From a product perspective the Executive Directors consider that the Group has only one identifiable product, wholesaling of meat. The Executive Directors consider that no further segmentation is appropriate, as all of the Group's operations are subject to similar risks and returns and exhibit similar long term financial performance.

The segment information provided to the Executive Directors for the reportable segments is as follows:

 

 

 

 

 

Central costs and other

 

 

 

Central costs and other

 

 

Western

Central

2016

Western

Central

2015

 

Europe

Europe

Total

Europe

Europe

Total

 

£'000

£'000

£'000

£'000

£'000

£'000

£'000

£'000

Total segment revenue

1,175,989

87,023

-

1,263,012

1,020,844

74,165

-

1,095,009

Inter-segment revenue

(28,512)

(5)

-

(28,517)

(187)

-

-

(187)

Revenue from external customers

1,147,477

87,018

-

1,234,495

1,020,657

74,165

-

1,094,822

Operating profit/(loss)/segment result

35,899

2,129

(3,704)

34,324

32,107

2,255

(5,363)

28,999

Finance income

18

69

-

87

20

76

1

97

Finance costs

(956)

-

(246)

(1,202)

(1,066)

-

(82)

(1,148)

Income tax (expense)/credit

(7,215)

(427)

1,089

(6,553)

(6,959)

(455)

925

(6,489)

Profit/(loss) for the year

27,746

1,771

(2,861)

26,656

24,102

1,876

(4,519)

21,459

 

 

 

 

 

 

 

 

 

Depreciation and amortisation

18,581

999

126

19,706

18,205

1,036

122

19,363

Additions to non-current assets

14,892

1,294

205

16,391

12,905

547

278

13,730

 

 

 

 

 

 

 

 

 

Segment assets

259,355

18,477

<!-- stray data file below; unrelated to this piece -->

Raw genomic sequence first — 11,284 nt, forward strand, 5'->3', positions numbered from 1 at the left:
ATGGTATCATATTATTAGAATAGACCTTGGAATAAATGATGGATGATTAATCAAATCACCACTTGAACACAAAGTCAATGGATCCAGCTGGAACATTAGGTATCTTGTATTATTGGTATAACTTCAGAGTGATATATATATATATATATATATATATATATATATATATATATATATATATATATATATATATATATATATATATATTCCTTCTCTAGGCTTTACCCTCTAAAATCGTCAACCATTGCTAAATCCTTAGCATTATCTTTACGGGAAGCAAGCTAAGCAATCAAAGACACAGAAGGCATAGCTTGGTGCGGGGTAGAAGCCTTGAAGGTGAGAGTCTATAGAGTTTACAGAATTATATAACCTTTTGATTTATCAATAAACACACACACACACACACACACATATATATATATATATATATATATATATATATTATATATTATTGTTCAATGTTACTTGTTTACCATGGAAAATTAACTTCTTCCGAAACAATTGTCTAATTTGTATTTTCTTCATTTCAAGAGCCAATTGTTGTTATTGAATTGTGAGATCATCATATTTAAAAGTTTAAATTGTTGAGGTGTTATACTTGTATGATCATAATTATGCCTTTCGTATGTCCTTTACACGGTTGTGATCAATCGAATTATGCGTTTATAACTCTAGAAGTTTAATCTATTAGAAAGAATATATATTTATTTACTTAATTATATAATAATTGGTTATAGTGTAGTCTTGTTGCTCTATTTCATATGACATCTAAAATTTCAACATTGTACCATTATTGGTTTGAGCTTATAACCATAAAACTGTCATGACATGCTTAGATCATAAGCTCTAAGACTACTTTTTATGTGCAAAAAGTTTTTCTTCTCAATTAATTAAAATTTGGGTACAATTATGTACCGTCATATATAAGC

8,289

286,121

224,739

17,836

4,297

246,872

Current income tax assets

 

 

 

33

 

 

 

-

Deferred income tax assets

 

 

 

1,058

 

 

 

1,000

Total assets

 

 

 

287,212

 

 

 

247,872

 

 

 

 

 

 

 

 

 

Segment liabilities

179,658

8,992

1,962

190,612

165,283

9,411

1,976

176,670

Current income tax liabilities

 

 

 

-

 

 

 

673

Deferred income tax liabilities

 

 

 

1,505

 

 

 

1,654

Total liabilities

 

 

 

192,117

 

 

 

178,997

 

Sales between segments are carried out at arm's length. Revenue from external customers reported to the Executive Directors is measured in a manner consistent with that in the income statement.

The Executive Directors assess the performance of each operating segment based on its operating profit. Operating profit is measured in a manner consistent with that in the income statement.

The amounts provided to the Executive Directors with respect to total assets and liabilities are measured in a manner consistent with that of the financial statements. The assets are allocated based on the operations of the segment and their physical location. The liabilities are allocated based on the operations of the segment. The Group interest bearing reorganisation loan is not considered to be a segment liability.

The Group has four principal customers (comprising groups of entities known to be under common control), Tesco, Ahold, Coop Danmark and ICA Gruppen. These customers are located in the United Kingdom, Netherlands, Republic of Ireland, Sweden, Denmark and Central Europe including Poland, Czech Republic, Hungary, Slovakia, Latvia, Lithuania and Estonia.

Analysis of revenues from external customers and non-current assets are as follows:

 

 

 

Revenues from external customers